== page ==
Ocean Builders has confirmed that its plan to moor a former P&O cruise ship off Panama have been scuppered.
The 1991-built ‘Satoshi’, the former ‘Pacific Dawn’, was to become a stationary residential cruise vessel but has now been sold for scrap.
In a letter sent to potential investors, Ocean Builder’s CEO, Grant Romundt, said the company would not be able to proceed “because of archaic big insurance companies that cannot adapt to innovative new ideas.”
He added that no P&I insurance company would insure the ‘Satoshi’. Without this insurance, she could not have a crew, she would lose her classification and flag, thus any possibility of running any on board businesses.
“Assuming it would be easy to get insurance to use the ship as a stationary residential cruise ship was incorrect,” Romundt said in his letter.
She was reportedly sold for scrap on 18th December, 2020.
Upon her arrival in Panama from Gibraltar where she had drydocked, she will refuel and take on supplies before sailing to India’s Alang shipreaking yard.
She was still reported as anchored off Cristobal on 11th January.
Ocean Builders took delivery of ‘Pacific Dawn’ on 5th November and an auction process was started to sell the staterooms as residences.
Elsewhere, Royal Caribbean International has confirmed that the ‘Empress of the Seas’ (pictured) and ’Majesty of the Seas’ were due to leave fleet at the end of last year.
“’Empress’ and ’Majesty of the Seas’ made indelible marks on the cruise industry with their revolutionary design and size. Touted as the cruise industry’s most ground breaking ships when they were introduced, they continued to make history throughout their more than three decades of service,” said Michael Bayley, RCI President and CEO.
“Saying goodbye to these two beloved ships is a major moment in Royal Caribbean’s history – one that is difficult but necessary.
With plans for new, innovative ships to join our fleet in the upcoming years, we look forward to our guests and crew continuing to make new memories with us,” he said.
‘Empress of the Seas’ was the first ship designed for three- and four-night cruises when she entered service in 1990, with her initial sailings visiting The Bahamas from Miami.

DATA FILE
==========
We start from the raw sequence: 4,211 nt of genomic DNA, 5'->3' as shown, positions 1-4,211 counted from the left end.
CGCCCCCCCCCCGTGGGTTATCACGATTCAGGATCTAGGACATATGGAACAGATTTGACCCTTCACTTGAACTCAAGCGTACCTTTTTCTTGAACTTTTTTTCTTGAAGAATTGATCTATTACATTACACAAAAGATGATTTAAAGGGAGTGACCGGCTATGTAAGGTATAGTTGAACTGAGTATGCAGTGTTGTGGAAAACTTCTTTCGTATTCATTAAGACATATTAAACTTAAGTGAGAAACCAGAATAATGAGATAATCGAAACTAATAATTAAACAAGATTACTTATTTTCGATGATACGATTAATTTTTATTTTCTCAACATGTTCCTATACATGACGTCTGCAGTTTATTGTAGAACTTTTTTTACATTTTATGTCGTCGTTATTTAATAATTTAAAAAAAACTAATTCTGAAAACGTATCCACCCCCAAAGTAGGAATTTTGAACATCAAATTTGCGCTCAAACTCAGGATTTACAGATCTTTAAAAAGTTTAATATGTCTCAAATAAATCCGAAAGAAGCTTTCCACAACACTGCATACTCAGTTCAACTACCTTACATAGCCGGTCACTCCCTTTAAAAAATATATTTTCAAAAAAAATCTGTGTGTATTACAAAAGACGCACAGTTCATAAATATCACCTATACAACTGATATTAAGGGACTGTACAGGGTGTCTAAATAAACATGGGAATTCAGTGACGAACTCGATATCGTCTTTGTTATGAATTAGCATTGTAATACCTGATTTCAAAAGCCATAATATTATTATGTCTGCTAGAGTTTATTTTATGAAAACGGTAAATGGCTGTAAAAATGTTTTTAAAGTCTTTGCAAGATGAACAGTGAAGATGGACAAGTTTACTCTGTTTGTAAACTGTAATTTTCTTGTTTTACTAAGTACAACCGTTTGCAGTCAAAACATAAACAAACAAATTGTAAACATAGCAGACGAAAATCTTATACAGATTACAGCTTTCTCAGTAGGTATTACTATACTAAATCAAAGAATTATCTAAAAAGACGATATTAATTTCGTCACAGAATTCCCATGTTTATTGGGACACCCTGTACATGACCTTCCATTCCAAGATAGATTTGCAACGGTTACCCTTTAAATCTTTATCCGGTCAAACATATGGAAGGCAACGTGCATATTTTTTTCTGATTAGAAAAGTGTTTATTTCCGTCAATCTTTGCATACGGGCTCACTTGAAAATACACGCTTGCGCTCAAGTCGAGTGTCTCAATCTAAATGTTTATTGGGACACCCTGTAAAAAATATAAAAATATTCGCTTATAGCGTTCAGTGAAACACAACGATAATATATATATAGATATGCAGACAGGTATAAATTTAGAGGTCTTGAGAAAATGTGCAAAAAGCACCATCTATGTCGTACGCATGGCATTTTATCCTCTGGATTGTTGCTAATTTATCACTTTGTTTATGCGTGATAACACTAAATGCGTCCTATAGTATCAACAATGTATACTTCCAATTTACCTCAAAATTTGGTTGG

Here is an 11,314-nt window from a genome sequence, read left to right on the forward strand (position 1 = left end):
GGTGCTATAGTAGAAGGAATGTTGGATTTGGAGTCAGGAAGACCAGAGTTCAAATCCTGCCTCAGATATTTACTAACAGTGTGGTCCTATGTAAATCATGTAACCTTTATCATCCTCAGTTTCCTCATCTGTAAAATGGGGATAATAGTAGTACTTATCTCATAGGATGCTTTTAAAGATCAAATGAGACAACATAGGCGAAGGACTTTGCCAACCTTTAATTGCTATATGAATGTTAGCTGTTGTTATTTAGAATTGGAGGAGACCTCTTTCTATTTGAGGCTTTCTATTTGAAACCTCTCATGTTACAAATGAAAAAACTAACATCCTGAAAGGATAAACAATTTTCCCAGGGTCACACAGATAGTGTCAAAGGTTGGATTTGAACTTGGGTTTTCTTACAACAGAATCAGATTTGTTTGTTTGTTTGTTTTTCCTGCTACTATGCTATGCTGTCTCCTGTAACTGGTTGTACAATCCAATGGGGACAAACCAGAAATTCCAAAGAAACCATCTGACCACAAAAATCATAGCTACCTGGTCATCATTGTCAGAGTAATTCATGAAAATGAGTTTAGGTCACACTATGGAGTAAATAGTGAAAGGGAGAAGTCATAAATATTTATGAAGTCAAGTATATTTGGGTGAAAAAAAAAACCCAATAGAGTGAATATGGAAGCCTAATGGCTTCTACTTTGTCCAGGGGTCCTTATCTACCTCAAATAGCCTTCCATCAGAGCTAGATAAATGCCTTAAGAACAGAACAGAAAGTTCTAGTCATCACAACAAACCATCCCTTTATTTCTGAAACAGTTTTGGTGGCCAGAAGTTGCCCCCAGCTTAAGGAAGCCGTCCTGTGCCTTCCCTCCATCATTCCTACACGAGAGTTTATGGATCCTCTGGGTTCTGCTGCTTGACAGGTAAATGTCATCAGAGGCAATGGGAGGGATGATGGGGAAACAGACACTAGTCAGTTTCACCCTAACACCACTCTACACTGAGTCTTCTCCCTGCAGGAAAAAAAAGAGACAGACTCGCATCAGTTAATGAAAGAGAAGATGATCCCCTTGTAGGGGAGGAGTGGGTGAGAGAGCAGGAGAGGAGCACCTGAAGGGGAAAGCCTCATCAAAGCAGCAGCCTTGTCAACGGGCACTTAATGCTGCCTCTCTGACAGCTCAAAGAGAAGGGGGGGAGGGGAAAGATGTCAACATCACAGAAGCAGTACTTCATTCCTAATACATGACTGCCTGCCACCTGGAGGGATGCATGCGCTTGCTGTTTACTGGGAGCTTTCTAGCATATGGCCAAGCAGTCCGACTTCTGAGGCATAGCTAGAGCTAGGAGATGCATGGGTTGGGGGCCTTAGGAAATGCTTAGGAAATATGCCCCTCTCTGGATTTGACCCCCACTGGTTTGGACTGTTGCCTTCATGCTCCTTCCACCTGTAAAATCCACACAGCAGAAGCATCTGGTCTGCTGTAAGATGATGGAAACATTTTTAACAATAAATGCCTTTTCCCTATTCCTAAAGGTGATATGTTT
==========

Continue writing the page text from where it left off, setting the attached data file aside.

She also made history as the first cruise ship to sail out of Cape Liberty in Bayonne, New Jersey when Royal Caribbean opened the terminal in 2004. In 2017, the ship took centre stage again when she set sail on the global cruise line’s inaugural cruise to Cuba.
‘Majesty of the Seas’ also played a crucial role in Royal Caribbean’s commitment to continuously redefine the industry. The third ship to round out the ‘Sovereign’ class was more than twice the size of the average cruise ship – and the largest in the vacation company’s fleet – when she made her debut in 1992. She began service with seven-night Western Caribbean cruises from Miami.
The ships were sold to an undisclosed party, based in Asia/Pacific, that will release details on future sailings at a later date, RCL said.
However, an Indian company called Cordelia Cruises has claimed to have bought the ‘Empress of the Seas’.
A statement quotes Jurgen Bailom, President and CEO of Cordelia Cruises, who was most recently the head of Jalesh Cruises, which has gone into bankruptcy.
Meanwhile, Peace Boat’s 40-year old ‘Ocean Dream’ was beached at an Alang shipbreaking yard on 1st January, 2020.
She is the second cruise ship to arrive in the Bhavnagar area recently, as on 21st November, ‘Karnika’ arrived at Alang for recycling.
In addition, the former Cruise & Maritime Voyages (CMV) stalwart ‘Marco Polo’ was due at Alang on 9th January.
A former Hong Kong casino ship, ‘Ropolis’ also arrived on 1st January and was beached on 6th January.
Built in 1972 as the ‘Shiretoko Maru’, the former ropax also carried the names of ‘N Kazantzakis’, ‘Ming Fai Express’ and ‘Metropolis’.
It was also rumoured that the 1996-built former ‘Costa Victoria’ had been sold for recycling in Turkey.
Earlier, it had been reported that the ship had been sold to Genova Industrie Navali, for possible conversion into a hotel or for another static role.